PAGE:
Colby Covington doesn’t ‘Think the UFC would sanction’ a rematch with Jorge Masivdal: ‘I beat him every round’

Colby Covington and Jorge Masvidal

When looking back at the greatest rivalries in UFC history, few have been more personal than the one between Colby Covington and Jorge Masvidal.

Once the best of friends, the two welterweight icons’ relationship slowly turned sour as they made their way up the 170-pound rankings, culminating in a main-event showdown at UFC 272. That night, Covington came out on top, securing a decisive unanimous decision victory over ‘Gamebred’ in front of a sold-out crowd in Las Vegas.

Many assumed that’s where the rivalry would officially end, but weeks later, Masvidal attacked ‘Chaos’ outside of a Miami steakhouse, fracturing the three-time title challenger’s tooth.

Since then, Masivdal has remained adamant that he would one day settle things with Covington, whether in the Octagon or otherwise. However, ‘Chaos’ has doubts that anyone, particularly the UFC, is interested in running back a bout that ended in a fairly lopsided fashion the first time around.

“I don’t think the UFC would sanction that because they just saw how easily I beat him the first time,” Covington told Tucker Carlson. “I beat him every round convincingly, knocked him down, dragged him out. It was a 50-43 and a soda is what I gave him. So, I don’t think the UFC would give me an easy matchup like that ever again.

“UFC likes to make prestigious and high-level fights,” he continued. “They wouldn’t want to give me some amateur that’s not on my level.”

While ‘Gamebred’ ultimately laid down his gloves following a loss against Gilbert Burns in April. Colby Covington returned after a 21-month absence to challenge Leon Edwards for the welterweight title at the promotion’s final event of 2023. Despite talking a fairly big game in the months leading up to the contest, ‘Chaos’ failed to deliver, offering very little offense en route to a loss on all three judge’s scorecards.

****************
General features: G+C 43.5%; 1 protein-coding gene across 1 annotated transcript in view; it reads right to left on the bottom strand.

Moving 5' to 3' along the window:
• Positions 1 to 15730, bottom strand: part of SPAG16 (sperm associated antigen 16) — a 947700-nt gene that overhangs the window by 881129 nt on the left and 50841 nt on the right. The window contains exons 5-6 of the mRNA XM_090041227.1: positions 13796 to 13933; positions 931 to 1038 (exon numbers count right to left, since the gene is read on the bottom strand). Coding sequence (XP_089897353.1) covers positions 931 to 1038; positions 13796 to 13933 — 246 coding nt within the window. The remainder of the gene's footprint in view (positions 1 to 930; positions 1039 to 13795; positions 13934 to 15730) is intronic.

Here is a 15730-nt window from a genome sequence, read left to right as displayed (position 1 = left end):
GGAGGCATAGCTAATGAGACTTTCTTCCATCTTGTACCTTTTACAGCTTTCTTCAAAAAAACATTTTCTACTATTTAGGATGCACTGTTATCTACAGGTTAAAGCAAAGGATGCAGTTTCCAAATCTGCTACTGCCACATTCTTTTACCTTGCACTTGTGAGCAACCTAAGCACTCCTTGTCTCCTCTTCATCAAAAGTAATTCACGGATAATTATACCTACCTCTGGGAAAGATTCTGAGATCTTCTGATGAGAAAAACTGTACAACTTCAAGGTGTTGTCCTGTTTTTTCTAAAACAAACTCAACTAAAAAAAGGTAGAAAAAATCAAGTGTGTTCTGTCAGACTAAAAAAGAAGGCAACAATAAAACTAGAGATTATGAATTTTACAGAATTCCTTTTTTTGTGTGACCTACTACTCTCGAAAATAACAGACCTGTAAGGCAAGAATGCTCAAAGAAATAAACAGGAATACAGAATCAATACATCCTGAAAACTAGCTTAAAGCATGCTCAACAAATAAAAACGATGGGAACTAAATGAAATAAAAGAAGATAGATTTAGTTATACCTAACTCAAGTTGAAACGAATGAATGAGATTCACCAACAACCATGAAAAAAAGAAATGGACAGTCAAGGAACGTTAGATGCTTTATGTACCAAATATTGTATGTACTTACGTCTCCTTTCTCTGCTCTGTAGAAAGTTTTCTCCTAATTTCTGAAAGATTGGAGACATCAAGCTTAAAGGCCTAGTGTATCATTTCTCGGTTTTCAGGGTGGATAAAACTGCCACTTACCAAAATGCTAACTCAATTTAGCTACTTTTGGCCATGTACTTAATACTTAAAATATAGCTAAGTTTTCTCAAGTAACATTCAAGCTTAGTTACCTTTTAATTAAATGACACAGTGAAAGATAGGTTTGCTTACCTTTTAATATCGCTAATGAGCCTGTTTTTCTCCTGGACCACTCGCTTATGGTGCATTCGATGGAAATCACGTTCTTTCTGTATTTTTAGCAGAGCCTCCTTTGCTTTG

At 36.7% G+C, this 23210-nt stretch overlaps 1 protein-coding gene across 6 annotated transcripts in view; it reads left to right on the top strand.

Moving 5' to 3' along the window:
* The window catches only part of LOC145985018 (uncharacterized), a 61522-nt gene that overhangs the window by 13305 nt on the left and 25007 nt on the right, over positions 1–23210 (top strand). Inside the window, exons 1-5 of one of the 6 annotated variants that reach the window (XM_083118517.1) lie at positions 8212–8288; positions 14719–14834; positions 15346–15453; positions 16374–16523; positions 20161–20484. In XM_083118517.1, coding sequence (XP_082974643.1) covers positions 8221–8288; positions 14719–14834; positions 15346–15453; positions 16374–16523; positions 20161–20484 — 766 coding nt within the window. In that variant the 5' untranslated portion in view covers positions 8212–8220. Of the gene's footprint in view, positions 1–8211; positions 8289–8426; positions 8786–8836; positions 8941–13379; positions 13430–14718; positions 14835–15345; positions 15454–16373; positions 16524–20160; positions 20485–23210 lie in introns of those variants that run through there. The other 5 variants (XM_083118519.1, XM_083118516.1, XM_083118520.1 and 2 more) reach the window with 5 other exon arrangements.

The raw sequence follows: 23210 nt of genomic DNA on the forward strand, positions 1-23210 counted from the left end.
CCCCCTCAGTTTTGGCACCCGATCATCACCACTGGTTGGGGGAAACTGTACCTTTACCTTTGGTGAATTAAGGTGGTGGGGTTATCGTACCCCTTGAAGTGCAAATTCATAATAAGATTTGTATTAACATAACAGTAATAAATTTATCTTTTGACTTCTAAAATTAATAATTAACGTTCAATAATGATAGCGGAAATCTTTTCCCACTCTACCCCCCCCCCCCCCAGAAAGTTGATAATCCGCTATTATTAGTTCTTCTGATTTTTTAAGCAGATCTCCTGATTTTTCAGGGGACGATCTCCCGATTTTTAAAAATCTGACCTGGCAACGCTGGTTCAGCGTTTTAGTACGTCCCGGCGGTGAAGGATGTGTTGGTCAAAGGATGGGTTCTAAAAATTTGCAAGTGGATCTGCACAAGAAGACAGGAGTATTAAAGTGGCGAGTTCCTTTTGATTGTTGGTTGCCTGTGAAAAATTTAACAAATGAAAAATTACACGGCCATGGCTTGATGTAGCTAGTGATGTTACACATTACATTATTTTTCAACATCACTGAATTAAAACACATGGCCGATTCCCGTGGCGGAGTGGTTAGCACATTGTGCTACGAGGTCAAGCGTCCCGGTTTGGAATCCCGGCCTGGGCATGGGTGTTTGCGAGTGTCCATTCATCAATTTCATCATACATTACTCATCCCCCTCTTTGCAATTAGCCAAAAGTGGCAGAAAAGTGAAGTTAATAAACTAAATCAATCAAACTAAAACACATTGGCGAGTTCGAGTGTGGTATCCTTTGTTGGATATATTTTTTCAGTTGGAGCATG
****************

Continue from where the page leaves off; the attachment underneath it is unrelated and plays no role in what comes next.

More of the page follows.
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Colby Covington Shares His Side of the Story

Who’s to blame for the falling out between Covington and Masvidal will vary depending on which side you’re speaking to. Regardless, it’s always sad to see two good friends allow their relationship to crumble under the weight of fame and fortune.

“We were best friends for eight years,” Covington said. “We lived together for three years. Best, best friends, but that’s what this sport does to people. People will sell out their friends for money. All he wanted was fame and money so as soon as I started reaching up and getting high in this sport, that’s when he took it personal and his ego kicked in.

“He was like, ‘Hey, man. We can’t be friends. I want money more than I want to be friends with you,’” he concluded (h/t MMA Mania).